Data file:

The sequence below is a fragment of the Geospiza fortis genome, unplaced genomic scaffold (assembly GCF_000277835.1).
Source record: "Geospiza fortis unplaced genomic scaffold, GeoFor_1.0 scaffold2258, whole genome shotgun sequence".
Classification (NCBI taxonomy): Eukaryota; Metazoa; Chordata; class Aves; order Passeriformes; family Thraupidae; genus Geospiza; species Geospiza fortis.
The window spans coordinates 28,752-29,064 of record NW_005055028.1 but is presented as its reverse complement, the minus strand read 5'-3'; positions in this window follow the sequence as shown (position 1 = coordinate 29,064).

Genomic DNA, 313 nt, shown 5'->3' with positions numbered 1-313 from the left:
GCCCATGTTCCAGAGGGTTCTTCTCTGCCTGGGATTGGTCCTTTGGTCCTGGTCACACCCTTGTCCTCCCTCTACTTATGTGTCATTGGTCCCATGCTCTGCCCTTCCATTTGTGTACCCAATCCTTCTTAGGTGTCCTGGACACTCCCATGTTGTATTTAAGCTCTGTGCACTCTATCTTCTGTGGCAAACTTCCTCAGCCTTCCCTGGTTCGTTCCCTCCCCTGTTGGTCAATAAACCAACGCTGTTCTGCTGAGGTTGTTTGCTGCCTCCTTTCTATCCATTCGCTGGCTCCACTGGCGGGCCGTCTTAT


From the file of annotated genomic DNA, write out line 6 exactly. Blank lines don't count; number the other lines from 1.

GCCCATGTTCCAGAGGGTTCTTCTCTGCCTGGGATTGGTCCTTTGGTCCTGGTCACACCCTTGTCCTCCCTCTACTTATGTGTCATTGGTCCCATGCTCTGCCCTTCCATTTGTGTACCCAATCCTTCTTAGGTGTCCTGGACACTCCCATGTTGTATTTAAGCTCTGTGCACTCTATCTTCTGTGGCAAACTTCCTCAGCCTTCCCTGGTTCGTTCCCTCCCCTGTTGGTCAATAAACCAACGCTGTTCTGCTGAGGTTGTTTGCTGCCTCCTTTCTATCCATTCGCTGGCTCCACTGGCGGGCCGTCTTAT